6. Ann, Your breakfasts sound delicious. When I was growing up, we didn't eat breakfast, and I was never particularly hungry for lunch. As an adult, I sometimes had breakfast, and when I did, I was hungry for lunch. I found it very odd, but I was probably going high after breakfast and then going low, triggering hunger.

    I agree that what someone else eats is not our concern and it's rude to criticize it. But if someone else criticizes what you're eating, it would be a good chance to help educate them. You might suggest that they buy or borrow a meter and test an hour after their "healthy" breakfasts.

  7. My honeymoon was around 20 years, although I probably should have been on insulin 5-7 years before that, according to my current endo. I was being "treated" as a non-compliant T2 for too many years. But that's another story. Thankfully, after 2 years of fighting for it, I was finally given an antibody test which, according to my then endo, was 'strongly positive". Mine isn't an isolated story, sadly, but all the clues were there from when I was 25 years old. Now that I'm on a pump, technically I can eat anything, but I don't because of the horrid weight gain from insulin. It loves me far too much.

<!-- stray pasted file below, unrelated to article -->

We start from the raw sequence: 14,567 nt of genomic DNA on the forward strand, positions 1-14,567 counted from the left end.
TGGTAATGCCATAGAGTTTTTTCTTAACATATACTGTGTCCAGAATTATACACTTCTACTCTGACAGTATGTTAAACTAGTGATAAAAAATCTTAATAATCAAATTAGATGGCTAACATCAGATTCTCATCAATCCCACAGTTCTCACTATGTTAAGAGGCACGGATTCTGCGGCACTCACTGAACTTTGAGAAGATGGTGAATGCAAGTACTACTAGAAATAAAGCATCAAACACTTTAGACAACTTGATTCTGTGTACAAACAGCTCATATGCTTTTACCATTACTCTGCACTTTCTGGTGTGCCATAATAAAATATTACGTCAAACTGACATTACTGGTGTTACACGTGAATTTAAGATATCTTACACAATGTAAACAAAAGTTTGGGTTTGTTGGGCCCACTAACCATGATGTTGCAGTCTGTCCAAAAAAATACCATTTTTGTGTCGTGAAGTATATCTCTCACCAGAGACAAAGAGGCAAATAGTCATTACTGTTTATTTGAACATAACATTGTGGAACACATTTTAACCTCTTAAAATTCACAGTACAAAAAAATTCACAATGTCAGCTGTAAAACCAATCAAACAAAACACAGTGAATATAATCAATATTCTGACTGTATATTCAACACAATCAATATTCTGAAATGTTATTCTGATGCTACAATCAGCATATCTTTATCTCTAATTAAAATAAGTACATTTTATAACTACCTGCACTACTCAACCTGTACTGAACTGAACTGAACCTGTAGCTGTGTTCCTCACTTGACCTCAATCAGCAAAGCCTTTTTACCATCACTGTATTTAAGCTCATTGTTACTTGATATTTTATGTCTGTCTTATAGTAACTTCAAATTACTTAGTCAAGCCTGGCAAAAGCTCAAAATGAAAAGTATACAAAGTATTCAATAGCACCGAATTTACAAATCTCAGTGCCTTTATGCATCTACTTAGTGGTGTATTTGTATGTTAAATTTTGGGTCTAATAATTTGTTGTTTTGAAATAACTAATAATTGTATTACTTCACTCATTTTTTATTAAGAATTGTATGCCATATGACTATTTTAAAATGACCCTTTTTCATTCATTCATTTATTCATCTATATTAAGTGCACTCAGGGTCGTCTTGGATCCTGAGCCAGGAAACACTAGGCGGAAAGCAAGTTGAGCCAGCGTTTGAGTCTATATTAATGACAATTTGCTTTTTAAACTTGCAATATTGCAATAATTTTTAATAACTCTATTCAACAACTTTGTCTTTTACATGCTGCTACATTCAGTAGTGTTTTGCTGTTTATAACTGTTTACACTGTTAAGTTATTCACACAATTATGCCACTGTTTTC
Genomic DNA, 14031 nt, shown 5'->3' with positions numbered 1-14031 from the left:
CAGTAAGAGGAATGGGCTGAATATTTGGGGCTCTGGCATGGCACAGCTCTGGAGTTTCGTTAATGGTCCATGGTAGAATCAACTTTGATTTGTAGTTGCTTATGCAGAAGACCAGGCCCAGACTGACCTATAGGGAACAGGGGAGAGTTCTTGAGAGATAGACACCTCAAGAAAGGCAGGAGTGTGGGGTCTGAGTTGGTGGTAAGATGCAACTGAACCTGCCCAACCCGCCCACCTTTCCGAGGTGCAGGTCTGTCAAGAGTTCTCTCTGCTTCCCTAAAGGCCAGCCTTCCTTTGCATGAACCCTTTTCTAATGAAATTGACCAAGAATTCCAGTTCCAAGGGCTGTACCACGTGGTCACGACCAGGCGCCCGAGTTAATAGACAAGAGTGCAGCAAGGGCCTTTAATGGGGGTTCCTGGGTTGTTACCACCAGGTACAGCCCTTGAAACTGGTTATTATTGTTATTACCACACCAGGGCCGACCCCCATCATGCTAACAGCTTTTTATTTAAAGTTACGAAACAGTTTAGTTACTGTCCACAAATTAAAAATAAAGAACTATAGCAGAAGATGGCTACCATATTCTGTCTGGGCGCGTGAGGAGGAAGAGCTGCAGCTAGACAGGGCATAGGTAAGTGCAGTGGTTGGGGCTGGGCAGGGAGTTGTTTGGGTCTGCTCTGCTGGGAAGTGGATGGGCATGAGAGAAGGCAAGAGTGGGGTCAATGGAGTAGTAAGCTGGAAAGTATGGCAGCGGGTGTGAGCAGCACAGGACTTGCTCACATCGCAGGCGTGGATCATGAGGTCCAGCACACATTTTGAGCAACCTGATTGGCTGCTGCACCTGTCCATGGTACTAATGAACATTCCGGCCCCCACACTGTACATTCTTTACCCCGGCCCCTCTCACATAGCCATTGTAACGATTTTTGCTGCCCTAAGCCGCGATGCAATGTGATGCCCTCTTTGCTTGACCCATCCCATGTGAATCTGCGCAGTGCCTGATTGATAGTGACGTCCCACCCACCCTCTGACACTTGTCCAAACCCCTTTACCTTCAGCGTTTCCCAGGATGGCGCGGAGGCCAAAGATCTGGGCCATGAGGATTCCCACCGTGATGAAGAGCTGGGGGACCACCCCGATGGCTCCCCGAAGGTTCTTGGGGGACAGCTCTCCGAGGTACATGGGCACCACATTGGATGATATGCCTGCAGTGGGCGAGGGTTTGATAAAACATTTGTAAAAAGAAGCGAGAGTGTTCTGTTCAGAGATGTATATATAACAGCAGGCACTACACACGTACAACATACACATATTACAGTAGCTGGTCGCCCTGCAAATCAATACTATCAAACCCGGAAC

For no other reason than the weight gain, I try to limit carbs. It's so clear to me why many people become ravenously hungry and overweight many years before they are diagnosed with T2 (even though many overweight people will never get diabetes). It's such simple science, yet the blame-game continues.

    The breakfast thing is the one most low-carbers struggle with. If only a bit of lateral thinking ensued. Who says you can't have lunch or dinner for breakfast?

  8. Yes, the blame game is sad. That's why communication with other people who understand the situation is important.

  9. I just commented on Your first year diabetes Facebook page how your book saved my life. I want to thank you from the bottom of my heart for writing it. I call it my diabetes Bible and recently bought a second copy to give to a friend who was just diagnosed. Your book have me hope and showed me the way to get my A1c down....from 8.1 to 5.8 in 5 months....and I lost 40 pounds cutting my carbs down to 15 grams a meal. Thanks so very much!!! You're an angel!!!!